Random shootings[edit]

In the wake of the Whitehaven shootings, residents in the town and also the neighboring towns of Egremont and Seascale were immediately urged to stay indoors.[19] Bird proceeded to drive through several local towns, firing apparently at random, calling over a majority of the victims to his taxi before shooting them. Near Egremont, Bird tried to shoot Jacqueline Williamson as she walked her dog, but she managed to escape without injury. Upon arriving in Egremont, Bird stopped alongside Susan Hughes as she walked home from shopping, and shot her in the chest and abdomen with the shotgun. He then got out of his taxi and got into a struggle with her before fatally shooting her in the back of the head with his rifle. Then, after driving a short distance onto Bridge End, Bird fired the shotgun at Kenneth Fishburn as he walked in the opposite direction; Fishburn suffered fatal wounds to the head and neck.[20][11][12] This was followed by the shooting of Leslie Hunter, who was called over to Bird's taxi before being shot in the face at close range with the shotgun, then a second time in the back after he turned away to protect himself.

Bird then went south towards Thornhill, where he fired his shotgun at a teenage girl named Ashley Glaister, but missed her. He then passed Carleton and travelled onto the village of Wilton, where he tried to visit Jason Carey, a member of a diving club that Bird was also in, but left when Carey's wife came to the door. Soon after, he shot Jennifer Jackson once in the chest with his shotgun and twice in the head with his rifle, killing her. Bird then drove past Town Head Farm, but turned back towards it and fired his shotgun, fatally hitting Jennifer Jackson's husband James in the head and wounding a woman named Christine Hunter in the back. He then drove back to Carleton and killed Isaac Dixon, a mole-catcher who was talking to a farmer in a field when he was fatally shot twice at close range by Bird's shotgun.[21][11][12] A former semi-professional rugby league player, Garry Purdham, was soon shot and killed while working in a field outside the Red Admiral Hotel at Boonwood, near Gosforth.[22][11][12][23]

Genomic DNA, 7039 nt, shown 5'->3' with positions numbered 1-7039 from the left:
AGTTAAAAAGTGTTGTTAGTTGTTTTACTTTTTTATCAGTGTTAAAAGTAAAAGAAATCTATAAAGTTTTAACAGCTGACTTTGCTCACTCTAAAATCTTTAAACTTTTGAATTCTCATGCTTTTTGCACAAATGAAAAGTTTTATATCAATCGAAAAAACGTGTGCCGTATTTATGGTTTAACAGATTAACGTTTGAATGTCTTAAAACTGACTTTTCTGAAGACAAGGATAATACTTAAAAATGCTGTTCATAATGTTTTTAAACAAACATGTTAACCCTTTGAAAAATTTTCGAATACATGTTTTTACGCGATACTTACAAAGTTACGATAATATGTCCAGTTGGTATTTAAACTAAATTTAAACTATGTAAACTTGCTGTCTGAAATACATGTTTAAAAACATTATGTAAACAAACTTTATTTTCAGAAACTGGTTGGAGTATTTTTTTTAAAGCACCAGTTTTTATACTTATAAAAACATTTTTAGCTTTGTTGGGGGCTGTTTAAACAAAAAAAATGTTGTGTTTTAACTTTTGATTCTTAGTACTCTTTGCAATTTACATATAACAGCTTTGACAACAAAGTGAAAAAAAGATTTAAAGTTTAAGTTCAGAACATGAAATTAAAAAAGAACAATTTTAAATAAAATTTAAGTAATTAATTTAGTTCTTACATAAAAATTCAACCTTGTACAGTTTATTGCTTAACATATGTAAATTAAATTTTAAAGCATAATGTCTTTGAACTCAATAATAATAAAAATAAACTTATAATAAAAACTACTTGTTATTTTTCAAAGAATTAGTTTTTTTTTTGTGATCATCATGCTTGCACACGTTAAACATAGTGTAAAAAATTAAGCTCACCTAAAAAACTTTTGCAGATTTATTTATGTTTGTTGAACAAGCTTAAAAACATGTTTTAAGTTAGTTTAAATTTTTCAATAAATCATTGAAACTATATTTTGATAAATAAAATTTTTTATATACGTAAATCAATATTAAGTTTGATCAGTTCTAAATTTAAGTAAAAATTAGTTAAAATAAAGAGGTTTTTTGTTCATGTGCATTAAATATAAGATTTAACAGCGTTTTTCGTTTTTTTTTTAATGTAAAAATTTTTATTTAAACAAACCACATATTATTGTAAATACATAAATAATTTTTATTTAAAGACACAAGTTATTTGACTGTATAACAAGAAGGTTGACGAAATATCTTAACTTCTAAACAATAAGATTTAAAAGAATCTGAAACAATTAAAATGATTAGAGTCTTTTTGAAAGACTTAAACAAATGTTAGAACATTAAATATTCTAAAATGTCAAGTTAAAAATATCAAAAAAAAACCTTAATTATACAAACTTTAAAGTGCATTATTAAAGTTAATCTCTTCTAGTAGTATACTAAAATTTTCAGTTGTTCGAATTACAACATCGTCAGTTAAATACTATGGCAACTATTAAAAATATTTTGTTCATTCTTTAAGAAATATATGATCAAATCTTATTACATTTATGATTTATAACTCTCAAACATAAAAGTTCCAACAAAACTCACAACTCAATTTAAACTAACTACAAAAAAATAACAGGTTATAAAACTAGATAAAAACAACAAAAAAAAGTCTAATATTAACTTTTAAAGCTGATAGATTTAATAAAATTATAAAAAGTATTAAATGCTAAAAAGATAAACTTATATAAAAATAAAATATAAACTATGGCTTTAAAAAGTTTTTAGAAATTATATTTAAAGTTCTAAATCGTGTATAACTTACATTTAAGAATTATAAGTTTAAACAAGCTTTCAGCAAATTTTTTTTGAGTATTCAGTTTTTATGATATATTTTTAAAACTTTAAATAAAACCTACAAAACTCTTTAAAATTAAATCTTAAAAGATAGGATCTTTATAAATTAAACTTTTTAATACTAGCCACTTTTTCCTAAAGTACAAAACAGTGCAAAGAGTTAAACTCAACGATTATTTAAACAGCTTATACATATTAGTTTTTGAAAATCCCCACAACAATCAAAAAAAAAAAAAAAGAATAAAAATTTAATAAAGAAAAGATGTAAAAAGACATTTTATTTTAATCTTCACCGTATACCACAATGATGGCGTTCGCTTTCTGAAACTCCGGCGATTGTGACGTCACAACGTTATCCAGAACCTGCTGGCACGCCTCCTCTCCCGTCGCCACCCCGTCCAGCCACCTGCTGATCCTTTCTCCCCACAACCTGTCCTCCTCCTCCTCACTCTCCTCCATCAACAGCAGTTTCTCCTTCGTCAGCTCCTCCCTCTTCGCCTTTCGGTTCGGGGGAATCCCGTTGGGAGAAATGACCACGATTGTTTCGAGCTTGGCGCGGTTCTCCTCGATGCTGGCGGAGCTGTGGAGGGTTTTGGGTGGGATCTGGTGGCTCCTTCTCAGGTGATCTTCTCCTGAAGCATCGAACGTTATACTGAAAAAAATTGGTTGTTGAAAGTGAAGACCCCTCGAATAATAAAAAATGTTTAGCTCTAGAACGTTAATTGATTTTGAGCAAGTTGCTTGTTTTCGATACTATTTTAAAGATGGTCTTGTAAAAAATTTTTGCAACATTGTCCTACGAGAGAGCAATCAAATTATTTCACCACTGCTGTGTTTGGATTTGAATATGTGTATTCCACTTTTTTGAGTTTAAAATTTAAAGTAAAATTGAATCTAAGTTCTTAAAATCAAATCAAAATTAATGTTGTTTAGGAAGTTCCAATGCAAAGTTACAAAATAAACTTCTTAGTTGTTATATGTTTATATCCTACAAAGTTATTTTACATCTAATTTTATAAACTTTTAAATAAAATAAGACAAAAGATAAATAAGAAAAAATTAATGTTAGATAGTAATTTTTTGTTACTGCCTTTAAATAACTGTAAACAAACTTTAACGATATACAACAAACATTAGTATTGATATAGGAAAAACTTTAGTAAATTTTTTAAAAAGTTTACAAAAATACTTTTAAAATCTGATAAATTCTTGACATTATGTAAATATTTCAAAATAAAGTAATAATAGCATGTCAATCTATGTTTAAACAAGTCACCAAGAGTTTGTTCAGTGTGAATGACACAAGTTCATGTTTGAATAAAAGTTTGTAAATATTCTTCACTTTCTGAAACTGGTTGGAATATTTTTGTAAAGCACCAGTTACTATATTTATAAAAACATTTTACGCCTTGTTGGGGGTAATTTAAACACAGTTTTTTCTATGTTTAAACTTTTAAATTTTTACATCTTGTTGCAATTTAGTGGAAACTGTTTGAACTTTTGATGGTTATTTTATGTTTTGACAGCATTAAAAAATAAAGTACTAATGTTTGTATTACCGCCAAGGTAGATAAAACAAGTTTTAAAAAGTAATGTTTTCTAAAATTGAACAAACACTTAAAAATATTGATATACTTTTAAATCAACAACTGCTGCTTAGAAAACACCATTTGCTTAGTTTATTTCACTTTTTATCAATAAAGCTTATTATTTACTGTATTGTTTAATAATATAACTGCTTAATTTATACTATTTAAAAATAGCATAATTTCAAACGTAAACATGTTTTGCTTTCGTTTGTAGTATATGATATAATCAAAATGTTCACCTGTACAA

Bird then drove towards Seascale. Along the way, he began driving slowly and waved other motorists to pass him. He then shot a motorist named James "Jamie Clark", who died of a shotgun wound to the head, although it was not clear at first whether he died from the gunshot wound or the subsequent car crash.[24][11][12] Bird then encountered another motorist named Harry Berger at a narrow, one-way passage underneath a railway bridge. When Berger allowed Bird to enter first, Bird fired at him as he passed by, shooting him twice and causing severe injury to his right arm. Three armed response vehicles attempting to pursue Bird were later blocked out of the tunnel by Berger's vehicle, and nearby civilians had to push it away in order to let them pass.

Meanwhile, Bird had driven along the seafront and onto Drigg Road, where he fired twice at Michael Pike, a retired man who was bicycling in front of him; the first shot missed, but the second hit Pike in the neck and proved to be fatal. Seconds later, while on the same street, Bird fatally shot Jane Robinson in the neck and head with his shotgun at point-blank range after apparently calling her over.[25][11]

After killing Jane Robinson, who was the last fatality in the shootings, witnesses described Bird as driving increasingly erratically down the street. At 11:33, Police Constables Phillip Lewis and Andrew Laverack spotted Bird as his car passed by their vehicle. They attempted to pursue him, but were delayed in roadworks and lost sight of him a minute later. Soon afterwards, Bird drove into Eskdale Valley, where he wounded Jackie Lewis in the head with his rifle as she was out walking. At this point, his route had become clearer to police during their search for him. Next, Bird stopped alongside Fiora Moretta, who leaned into his passenger window, believing he was going to ask her for directions. Instead, he injured her in the face with the rifle, then continued onward towards Boot.

Arriving there, Bird briefly stopped at a business premises called Sims Travel and fired his rifle at nearby people, but missed. Continuing further into the village, he continued firing at random people and missing. Bird eventually fired his rifle at two men, hitting and severely wounding Nathan Jones in the face. This was shortly followed by a couple who had stopped their car to take a photo; again, Samantha Chrystie suffered severe wounds to the face from a rifle bullet. Chrystie's partner, Craig Ross, fled upon Bird's instruction and was then fired at, but escaped uninjured.[26]

Suspect's suicide[edit]